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GCR Books

1 March 1913: Woolwich Arsenal defeat Tottenham without a ball being kicked

By Tony Attwood

Continuing with the events of 100 years ago, to the day, I noted previously that no sooner had the story come out in the press that Arsenal were moving to Highbury, than Tottenham Hotspur and Clapton Orient went to the management committee of the Football League, demanding action.

But as the League pointed out, they had confirmed at the AGM of 1910 that the League had no power under its statutes to decide where a club played, only which league they played in.  To now decide otherwise would have undermined their decisions of three year’s previous – which had themselves resulted in Arsenal moving.

However when the management committee of the league turned them down, then again they immediately moved on to Plan B.

Their argument was simple: that the issue of Arsenal’s proposed moved affected all clubs, and so should the vote of the whole League.

But again as we have noted, Henry Norris had witnessed the situation first hand with Fulham’s objection to Chelsea’s arrival, and with his own attempt to have a ground share arrangement between Fulham and Woolwich Arsenal.

Tottenham too should have known their case was hopeless, for as we have seen, they were old hands at this sort of action – with objections being lodged against the applications of Chelsea and Clapton Orient.

And so whatever else might have been said, when on 1st March 1913 the League rejected the appeal, no one was surprised.  For Tottenham it was probably just another step in a battle plan.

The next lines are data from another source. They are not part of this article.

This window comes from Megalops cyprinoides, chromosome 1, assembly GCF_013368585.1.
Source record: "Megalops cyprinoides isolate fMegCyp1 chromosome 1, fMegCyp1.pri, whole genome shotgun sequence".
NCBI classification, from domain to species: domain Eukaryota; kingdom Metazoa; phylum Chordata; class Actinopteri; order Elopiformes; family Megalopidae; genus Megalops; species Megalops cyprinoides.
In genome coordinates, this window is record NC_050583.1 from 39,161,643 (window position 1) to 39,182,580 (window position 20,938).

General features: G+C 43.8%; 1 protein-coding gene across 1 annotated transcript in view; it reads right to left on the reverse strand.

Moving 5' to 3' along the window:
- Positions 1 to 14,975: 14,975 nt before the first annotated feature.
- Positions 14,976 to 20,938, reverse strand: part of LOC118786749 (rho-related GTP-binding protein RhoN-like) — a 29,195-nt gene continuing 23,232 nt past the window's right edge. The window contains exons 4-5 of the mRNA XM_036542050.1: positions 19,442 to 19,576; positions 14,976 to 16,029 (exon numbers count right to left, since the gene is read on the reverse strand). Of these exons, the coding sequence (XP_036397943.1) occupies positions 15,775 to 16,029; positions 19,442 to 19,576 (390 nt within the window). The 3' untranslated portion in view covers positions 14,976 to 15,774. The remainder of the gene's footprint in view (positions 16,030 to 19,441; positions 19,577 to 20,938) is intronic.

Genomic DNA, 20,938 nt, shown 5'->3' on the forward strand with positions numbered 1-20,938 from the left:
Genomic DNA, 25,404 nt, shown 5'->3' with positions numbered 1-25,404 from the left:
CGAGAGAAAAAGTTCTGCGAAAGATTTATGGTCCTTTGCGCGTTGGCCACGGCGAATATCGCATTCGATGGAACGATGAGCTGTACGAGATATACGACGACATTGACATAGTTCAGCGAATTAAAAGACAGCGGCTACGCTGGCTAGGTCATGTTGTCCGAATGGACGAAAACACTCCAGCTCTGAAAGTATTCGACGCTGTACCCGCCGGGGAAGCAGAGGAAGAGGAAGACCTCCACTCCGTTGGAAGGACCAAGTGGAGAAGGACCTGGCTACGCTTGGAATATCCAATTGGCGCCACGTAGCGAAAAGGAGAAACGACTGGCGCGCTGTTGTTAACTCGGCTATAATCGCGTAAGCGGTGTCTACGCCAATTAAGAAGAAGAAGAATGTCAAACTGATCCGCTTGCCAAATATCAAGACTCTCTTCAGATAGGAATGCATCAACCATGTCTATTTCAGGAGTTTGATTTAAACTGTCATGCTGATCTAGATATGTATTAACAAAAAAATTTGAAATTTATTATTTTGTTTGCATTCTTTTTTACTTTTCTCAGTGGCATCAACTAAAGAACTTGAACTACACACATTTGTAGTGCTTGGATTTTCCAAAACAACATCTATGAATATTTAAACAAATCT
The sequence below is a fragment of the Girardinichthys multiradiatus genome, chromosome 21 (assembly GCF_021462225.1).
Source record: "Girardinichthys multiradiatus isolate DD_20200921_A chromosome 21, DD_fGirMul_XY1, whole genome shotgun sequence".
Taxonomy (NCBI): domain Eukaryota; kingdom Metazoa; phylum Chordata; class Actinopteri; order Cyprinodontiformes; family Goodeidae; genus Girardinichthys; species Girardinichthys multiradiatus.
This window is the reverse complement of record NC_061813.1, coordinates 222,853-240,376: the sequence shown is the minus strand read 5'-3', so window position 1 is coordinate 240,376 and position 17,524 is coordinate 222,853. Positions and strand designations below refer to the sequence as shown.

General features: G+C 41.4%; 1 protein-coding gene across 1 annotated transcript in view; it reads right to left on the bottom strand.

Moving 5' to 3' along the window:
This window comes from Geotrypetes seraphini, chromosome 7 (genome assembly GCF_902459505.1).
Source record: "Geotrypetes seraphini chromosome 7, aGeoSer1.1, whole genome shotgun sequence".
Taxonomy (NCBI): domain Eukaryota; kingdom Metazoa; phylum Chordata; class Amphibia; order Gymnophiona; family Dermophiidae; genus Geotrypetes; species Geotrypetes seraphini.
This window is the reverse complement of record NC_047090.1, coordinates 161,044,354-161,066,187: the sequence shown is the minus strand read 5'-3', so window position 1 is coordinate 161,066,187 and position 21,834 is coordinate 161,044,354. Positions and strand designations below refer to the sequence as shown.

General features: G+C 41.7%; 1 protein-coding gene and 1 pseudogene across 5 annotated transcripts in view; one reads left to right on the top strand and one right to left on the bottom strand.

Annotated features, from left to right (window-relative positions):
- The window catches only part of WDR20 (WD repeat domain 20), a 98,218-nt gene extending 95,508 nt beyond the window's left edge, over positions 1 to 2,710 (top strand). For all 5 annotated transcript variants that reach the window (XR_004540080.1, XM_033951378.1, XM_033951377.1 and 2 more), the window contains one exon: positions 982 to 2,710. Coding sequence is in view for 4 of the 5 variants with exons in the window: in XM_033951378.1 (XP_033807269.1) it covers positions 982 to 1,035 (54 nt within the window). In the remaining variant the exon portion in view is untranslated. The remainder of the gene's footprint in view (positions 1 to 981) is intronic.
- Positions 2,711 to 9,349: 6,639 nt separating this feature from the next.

The reason for this was twofold.

First, the moving of grounds was not new, and many clubs had done it.  In London the most dramatic move had been that of Millwall in 1910 when they moved across the river from the Isle of Dogs to the Den.  Manchester United had also moved to Old Trafford in 1910.

Other clubs were looking at moving – particularly where their existing ground was in need of upgrade, and no one wanted to restrict their own chances of moving, just to help Tottenham.

Second Woolwich Arsenal playing in Highbury, North London was a lot more attractive to League clubs than Woolwich Arsenal playing in Plumstead.   The reason for this was simple: the vast majority of teams were in the Midlands and the North of England, and they came to London by train.

Having arrived at Kings Cross or Euston, as most did, they could now get an underground train straight to Gillespie Road, and that is exactly what they did.  Previously the journey from their London terminus across the river to Plumstead was more arduous than the journey by train to London.

Additionally there was the post match entertainment.  Most players from the north valued their journey to “The Smoke” as they disrespectfully called the capital.  What they wanted to do was to see the city, going to a show, or some somewhat more disreputable form of entertainment.   There was no chance of doing that with a game in Plumstead.  The players welcomed the move too.

Tottenham therefore had no grounds to complain, and perhaps knew that their attempts to do so were doomed.

But even after the rejection of 1 March 1913, they still wanted to play another trick, and they began that action immediately, as we shall soon see as this series continues.

The full details of Arsenal’s move north, and indeed the whole history of Woolwich Arsenal, are given in Woolwich Arsenal, the club that changed football.

The books…

The sites from the same team…

3 comments to 1 March 1913: Woolwich Arsenal defeat Tottenham without a ball being kicked

  • Mayor of the Woolwich

    It so happened on a very memorable day. My birth anniversary that is. It can’t happen to a better club than the spuds.

  • Dominic

    The reason for Tottenham’s objection to other teams moving into “their” territory is psychological. Just like their supporters they just want to spend all their days playing with themselves.

  • I guess that Tottenham (formed 1882) had no qualms about forming themselves in Orient’s (formed 1881) patch?

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